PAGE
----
Written by Sean Musi
I have spent half of my life in Fort Wayne, Indiana and the number one issue that comes to mind involving the environment is the poor condition of our water ways. This is especially upsetting because the city seems to take some pride in the fact that three rivers meet in it and even have a large week-long festival named after it, Three Rivers.
My mind went straight to a presentation given by a local grassroots project while I was studying at my previous college in Fort Wayne. Abigail Frost, founder of Save Maumee Grassroots Movement, spoke about her current efforts as well as how these three bodies of water came to be as unpleasant as they are today.
The St. Joe River is where over 200,000 people get their drinking water. This meets the St. Marys and both then flow together to create the Maumee. The St. Marys, which floods frequently and is highly polluted, passes through much of northeast Indiana. These two rivers come together to form the Maumee, which contains high levels of mercury, PCB and E. coli.,fish consumption advisories, as well as the accumulation of sediment and garbage. The Maumee just so happens to be the longest and largest contributing river to the Great Lakes (Frost).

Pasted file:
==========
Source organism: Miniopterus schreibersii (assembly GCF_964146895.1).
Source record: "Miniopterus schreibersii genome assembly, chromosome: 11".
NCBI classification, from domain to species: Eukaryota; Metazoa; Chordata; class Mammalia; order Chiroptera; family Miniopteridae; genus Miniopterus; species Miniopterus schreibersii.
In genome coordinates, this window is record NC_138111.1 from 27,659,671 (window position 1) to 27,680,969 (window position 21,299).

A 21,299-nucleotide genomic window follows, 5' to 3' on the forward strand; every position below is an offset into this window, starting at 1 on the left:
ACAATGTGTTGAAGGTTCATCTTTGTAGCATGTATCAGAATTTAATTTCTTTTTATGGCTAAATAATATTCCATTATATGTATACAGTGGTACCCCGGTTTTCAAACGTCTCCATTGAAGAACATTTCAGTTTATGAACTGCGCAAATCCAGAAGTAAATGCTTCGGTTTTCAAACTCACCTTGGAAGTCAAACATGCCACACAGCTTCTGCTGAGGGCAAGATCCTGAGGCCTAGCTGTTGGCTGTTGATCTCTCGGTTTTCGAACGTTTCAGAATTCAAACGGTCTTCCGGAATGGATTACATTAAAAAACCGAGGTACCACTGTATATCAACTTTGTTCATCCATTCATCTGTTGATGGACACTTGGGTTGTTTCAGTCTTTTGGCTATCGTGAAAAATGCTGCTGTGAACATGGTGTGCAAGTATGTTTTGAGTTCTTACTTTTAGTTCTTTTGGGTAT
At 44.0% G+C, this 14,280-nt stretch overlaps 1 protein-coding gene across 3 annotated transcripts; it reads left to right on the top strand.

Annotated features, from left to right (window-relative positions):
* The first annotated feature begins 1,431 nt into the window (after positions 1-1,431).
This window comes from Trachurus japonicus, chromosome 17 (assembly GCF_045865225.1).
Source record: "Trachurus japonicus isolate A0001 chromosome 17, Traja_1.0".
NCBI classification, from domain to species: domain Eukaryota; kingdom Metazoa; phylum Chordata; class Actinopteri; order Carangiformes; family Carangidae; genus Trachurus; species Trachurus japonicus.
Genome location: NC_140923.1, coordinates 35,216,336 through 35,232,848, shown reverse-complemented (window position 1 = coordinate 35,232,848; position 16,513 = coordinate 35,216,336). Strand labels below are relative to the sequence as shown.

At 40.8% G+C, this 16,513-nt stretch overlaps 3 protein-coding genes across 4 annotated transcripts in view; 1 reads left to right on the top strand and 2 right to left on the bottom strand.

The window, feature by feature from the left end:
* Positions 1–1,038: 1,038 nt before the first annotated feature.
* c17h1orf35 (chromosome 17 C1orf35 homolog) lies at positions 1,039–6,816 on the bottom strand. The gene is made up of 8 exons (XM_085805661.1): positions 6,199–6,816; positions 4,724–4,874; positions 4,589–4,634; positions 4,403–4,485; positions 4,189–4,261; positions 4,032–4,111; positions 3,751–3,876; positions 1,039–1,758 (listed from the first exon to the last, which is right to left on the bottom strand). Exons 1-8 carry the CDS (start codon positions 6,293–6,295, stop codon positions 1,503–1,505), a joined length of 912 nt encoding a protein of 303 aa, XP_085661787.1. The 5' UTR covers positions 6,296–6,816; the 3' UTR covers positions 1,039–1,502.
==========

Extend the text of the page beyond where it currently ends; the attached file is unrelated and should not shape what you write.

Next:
The Maumee has been polluted since before January of 1975, which is when the EPA conducted an investigation on it as well as the section that passes through the Toledo area(Water). The legal release of pollutants by 38 industrial contributors has taken a toll on the health of these rivers. The Indiana Department of Environmental Management has been criticized because of its inability to enforce when these regulations are violated (Frost).
Another contributing factor is the outdated and degrading status of the sewer system. Combined sewer overflows (CSOs) take storm water runoff, sewer discharge, and industrial waste to all be processed at a water treatment facility. With heavy rainfall or snowmelt thesesystems are designed to overflow into nearby streams, rivers or bodies of water when capacity is exceeded. In Fort Wayne this can happen when 0.1 inches of rain falls. On average this amount of rain is produced 71 days out of the year. In 2006 it happened every 2.4 days. These overflows mean that one billion gallons of raw sewage are being dumped into the rivers each year (Frost).